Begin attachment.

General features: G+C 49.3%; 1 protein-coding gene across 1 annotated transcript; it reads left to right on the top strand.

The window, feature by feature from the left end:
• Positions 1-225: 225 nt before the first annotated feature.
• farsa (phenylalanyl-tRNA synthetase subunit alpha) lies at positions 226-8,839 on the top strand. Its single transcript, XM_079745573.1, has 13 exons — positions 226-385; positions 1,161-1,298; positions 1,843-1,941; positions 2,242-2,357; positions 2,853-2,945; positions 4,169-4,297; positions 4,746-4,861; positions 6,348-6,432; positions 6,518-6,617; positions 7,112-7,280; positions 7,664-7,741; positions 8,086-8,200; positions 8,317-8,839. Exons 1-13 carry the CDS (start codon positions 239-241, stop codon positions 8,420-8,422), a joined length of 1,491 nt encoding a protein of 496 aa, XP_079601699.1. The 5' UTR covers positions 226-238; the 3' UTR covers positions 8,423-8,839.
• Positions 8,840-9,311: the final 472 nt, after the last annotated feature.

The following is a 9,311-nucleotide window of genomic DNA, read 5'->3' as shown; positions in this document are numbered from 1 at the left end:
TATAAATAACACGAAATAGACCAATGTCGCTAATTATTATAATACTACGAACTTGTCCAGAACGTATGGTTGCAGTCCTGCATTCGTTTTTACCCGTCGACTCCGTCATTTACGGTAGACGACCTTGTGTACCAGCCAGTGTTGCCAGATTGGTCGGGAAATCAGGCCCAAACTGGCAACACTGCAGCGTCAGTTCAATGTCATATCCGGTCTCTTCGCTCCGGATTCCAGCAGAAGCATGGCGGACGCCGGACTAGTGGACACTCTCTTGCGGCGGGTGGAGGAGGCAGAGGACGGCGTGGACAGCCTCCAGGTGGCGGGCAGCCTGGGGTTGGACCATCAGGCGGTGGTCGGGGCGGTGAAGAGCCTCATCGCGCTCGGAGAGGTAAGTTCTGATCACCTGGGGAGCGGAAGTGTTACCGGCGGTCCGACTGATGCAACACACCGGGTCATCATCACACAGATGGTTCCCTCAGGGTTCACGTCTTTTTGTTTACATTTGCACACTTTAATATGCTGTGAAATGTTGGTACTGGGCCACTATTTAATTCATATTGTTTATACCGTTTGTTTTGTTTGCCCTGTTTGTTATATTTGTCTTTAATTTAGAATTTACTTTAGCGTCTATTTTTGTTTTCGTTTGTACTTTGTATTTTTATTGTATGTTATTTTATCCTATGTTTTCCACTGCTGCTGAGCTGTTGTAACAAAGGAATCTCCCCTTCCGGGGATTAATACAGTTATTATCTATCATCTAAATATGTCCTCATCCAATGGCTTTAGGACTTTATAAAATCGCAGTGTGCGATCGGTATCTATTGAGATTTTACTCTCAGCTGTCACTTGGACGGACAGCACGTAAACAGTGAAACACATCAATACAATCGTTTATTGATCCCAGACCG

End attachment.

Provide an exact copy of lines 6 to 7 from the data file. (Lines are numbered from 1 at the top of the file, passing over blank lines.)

The following is a 9,311-nucleotide window of genomic DNA, read 5'->3' as shown; positions in this document are numbered from 1 at the left end:
TATAAATAACACGAAATAGACCAATGTCGCTAATTATTATAATACTACGAACTTGTCCAGAACGTATGGTTGCAGTCCTGCATTCGTTTTTACCCGTCGACTCCGTCATTTACGGTAGACGACCTTGTGTACCAGCCAGTGTTGCCAGATTGGTCGGGAAATCAGGCCCAAACTGGCAACACTGCAGCGTCAGTTCAATGTCATATCCGGTCTCTTCGCTCCGGATTCCAGCAGAAGCATGGCGGACGCCGGACTAGTGGACACTCTCTTGCGGCGGGTGGAGGAGGCAGAGGACGGCGTGGACAGCCTCCAGGTGGCGGGCAGCCTGGGGTTGGACCATCAGGCGGTGGTCGGGGCGGTGAAGAGCCTCATCGCGCTCGGAGAGGTAAGTTCTGATCACCTGGGGAGCGGAAGTGTTACCGGCGGTCCGACTGATGCAACACACCGGGTCATCATCACACAGATGGTTCCCTCAGGGTTCACGTCTTTTTGTTTACATTTGCACACTTTAATATGCTGTGAAATGTTGGTACTGGGCCACTATTTAATTCATATTGTTTATACCGTTTGTTTTGTTTGCCCTGTTTGTTATATTTGTCTTTAATTTAGAATTTACTTTAGCGTCTATTTTTGTTTTCGTTTGTACTTTGTATTTTTATTGTATGTTATTTTATCCTATGTTTTCCACTGCTGCTGAGCTGTTGTAACAAAGGAATCTCCCCTTCCGGGGATTAATACAGTTATTATCTATCATCTAAATATGTCCTCATCCAATGGCTTTAGGACTTTATAAAATCGCAGTGTGCGATCGGTATCTATTGAGATTTTACTCTCAGCTGTCACTTGGACGGACAGCACGTAAACAGTGAAACACATCAATACAATCGTTTATTGATCCCAGACCG